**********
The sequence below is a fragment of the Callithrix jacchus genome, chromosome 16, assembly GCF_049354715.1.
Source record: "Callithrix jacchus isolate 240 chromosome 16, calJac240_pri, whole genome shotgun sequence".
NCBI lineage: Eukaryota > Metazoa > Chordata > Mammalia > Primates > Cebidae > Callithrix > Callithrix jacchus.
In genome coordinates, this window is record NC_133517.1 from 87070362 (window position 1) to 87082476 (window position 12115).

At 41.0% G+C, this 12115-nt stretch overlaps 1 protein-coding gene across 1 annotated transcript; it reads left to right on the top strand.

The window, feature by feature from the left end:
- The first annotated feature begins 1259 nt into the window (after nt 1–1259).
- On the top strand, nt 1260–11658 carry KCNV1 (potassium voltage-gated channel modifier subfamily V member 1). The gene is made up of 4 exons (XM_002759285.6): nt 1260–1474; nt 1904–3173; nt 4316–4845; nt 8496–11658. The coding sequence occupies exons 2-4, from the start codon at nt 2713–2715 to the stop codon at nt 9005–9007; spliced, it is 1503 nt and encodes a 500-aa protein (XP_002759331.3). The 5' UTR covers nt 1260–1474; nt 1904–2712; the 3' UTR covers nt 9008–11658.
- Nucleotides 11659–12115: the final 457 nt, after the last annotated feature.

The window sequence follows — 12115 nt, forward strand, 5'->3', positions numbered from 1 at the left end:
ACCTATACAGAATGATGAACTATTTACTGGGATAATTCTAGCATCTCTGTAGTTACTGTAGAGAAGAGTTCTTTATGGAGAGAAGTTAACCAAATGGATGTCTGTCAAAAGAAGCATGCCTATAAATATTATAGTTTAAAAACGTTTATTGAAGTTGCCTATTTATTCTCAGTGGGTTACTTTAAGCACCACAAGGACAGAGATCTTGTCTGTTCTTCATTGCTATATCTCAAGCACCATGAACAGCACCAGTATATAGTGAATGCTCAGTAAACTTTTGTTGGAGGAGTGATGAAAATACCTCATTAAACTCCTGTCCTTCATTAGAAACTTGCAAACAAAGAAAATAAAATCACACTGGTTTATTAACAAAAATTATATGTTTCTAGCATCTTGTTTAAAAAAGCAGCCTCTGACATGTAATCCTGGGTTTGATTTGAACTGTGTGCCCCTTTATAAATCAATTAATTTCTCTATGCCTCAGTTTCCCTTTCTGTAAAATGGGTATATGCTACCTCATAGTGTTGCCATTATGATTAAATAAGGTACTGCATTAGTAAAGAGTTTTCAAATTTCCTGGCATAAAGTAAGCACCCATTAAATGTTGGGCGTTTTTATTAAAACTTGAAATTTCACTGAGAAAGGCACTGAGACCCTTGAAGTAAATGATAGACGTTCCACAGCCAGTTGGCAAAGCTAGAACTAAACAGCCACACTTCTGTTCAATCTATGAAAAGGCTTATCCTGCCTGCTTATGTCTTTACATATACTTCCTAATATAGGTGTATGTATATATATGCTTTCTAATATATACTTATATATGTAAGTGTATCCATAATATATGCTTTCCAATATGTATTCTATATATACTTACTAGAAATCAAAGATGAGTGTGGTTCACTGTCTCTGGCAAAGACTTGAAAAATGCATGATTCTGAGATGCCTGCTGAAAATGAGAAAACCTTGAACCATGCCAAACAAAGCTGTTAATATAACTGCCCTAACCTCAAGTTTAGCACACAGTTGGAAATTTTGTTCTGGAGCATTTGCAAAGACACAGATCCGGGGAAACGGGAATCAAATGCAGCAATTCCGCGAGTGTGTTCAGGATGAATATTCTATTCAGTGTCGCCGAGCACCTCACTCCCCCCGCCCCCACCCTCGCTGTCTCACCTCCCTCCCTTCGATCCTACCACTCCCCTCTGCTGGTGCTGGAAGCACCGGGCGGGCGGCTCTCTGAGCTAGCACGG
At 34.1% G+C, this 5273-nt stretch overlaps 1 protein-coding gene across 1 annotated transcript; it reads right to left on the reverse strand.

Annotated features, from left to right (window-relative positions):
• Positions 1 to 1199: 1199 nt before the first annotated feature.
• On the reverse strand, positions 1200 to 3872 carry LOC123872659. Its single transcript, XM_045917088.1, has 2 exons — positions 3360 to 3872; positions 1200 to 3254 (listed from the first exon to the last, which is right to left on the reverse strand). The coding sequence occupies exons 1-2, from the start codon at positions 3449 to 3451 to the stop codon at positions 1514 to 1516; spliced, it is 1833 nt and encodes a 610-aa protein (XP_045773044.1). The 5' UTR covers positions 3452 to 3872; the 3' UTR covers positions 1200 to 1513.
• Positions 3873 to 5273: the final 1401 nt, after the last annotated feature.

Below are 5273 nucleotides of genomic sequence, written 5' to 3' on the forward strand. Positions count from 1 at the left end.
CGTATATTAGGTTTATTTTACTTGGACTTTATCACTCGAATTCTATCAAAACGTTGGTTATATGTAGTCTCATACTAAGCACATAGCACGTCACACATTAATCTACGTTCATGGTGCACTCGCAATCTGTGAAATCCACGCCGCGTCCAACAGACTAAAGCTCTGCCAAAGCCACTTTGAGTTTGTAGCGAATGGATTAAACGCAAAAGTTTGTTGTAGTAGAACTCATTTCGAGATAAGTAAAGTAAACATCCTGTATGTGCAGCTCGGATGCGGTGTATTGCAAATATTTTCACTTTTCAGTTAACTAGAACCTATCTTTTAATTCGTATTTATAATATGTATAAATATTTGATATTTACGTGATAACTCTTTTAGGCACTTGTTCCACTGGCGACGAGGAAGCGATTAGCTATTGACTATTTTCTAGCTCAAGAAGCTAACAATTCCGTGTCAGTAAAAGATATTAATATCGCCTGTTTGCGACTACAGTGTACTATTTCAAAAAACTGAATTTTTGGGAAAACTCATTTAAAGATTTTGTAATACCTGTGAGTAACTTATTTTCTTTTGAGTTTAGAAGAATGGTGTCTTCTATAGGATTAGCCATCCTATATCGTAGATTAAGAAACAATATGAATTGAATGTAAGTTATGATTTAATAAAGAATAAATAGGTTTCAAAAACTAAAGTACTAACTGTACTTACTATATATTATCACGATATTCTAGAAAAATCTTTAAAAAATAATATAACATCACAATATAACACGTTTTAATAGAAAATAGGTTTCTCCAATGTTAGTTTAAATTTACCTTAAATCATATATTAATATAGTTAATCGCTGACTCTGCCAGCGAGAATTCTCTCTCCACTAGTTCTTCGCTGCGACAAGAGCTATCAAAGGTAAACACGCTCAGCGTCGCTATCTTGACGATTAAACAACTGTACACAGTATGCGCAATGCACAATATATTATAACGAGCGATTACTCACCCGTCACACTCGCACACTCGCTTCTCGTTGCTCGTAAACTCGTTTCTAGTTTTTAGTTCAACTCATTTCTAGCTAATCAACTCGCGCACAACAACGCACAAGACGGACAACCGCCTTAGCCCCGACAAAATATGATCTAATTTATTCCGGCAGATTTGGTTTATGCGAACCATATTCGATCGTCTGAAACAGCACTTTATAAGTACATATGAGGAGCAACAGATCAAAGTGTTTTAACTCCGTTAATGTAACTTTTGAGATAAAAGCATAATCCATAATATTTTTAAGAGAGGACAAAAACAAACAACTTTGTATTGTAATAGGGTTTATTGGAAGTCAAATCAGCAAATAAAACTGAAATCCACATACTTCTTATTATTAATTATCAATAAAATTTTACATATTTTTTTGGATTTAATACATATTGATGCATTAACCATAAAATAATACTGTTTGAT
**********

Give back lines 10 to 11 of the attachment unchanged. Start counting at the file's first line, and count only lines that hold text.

The window sequence follows — 12115 nt, forward strand, 5'->3', positions numbered from 1 at the left end:
ACCTATACAGAATGATGAACTATTTACTGGGATAATTCTAGCATCTCTGTAGTTACTGTAGAGAAGAGTTCTTTATGGAGAGAAGTTAACCAAATGGATGTCTGTCAAAAGAAGCATGCCTATAAATATTATAGTTTAAAAACGTTTATTGAAGTTGCCTATTTATTCTCAGTGGGTTACTTTAAGCACCACAAGGACAGAGATCTTGTCTGTTCTTCATTGCTATATCTCAAGCACCATGAACAGCACCAGTATATAGTGAATGCTCAGTAAACTTTTGTTGGAGGAGTGATGAAAATACCTCATTAAACTCCTGTCCTTCATTAGAAACTTGCAAACAAAGAAAATAAAATCACACTGGTTTATTAACAAAAATTATATGTTTCTAGCATCTTGTTTAAAAAAGCAGCCTCTGACATGTAATCCTGGGTTTGATTTGAACTGTGTGCCCCTTTATAAATCAATTAATTTCTCTATGCCTCAGTTTCCCTTTCTGTAAAATGGGTATATGCTACCTCATAGTGTTGCCATTATGATTAAATAAGGTACTGCATTAGTAAAGAGTTTTCAAATTTCCTGGCATAAAGTAAGCACCCATTAAATGTTGGGCGTTTTTATTAAAACTTGAAATTTCACTGAGAAAGGCACTGAGACCCTTGAAGTAAATGATAGACGTTCCACAGCCAGTTGGCAAAGCTAGAACTAAACAGCCACACTTCTGTTCAATCTATGAAAAGGCTTATCCTGCCTGCTTATGTCTTTACATATACTTCCTAATATAGGTGTATGTATATATATGCTTTCTAATATATACTTATATATGTAAGTGTATCCATAATATATGCTTTCCAATATGTATTCTATATATACTTACTAGAAATCAAAGATGAGTGTGGTTCACTGTCTCTGGCAAAGACTTGAAAAATGCATGATTCTGAGATGCCTGCTGAAAATGAGAAAACCTTGAACCATGCCAAACAAAGCTGTTAATATAACTGCCCTAACCTCAAGTTTAGCACACAGTTGGAAATTTTGTTCTGGAGCATTTGCAAAGACACAGATCCGGGGAAACGGGAATCAAATGCAGCAATTCCGCGAGTGTGTTCAGGATGAATATTCTATTCAGTGTCGCCGAGCACCTCACTCCCCCCGCCCCCACCCTCGCTGTCTCACCTCCCTCCCTTCGATCCTACCACTCCCCTCTGCTGGTGCTGGAAGCACCGGGCGGGCGGCTCTCTGAGCTAGCACGG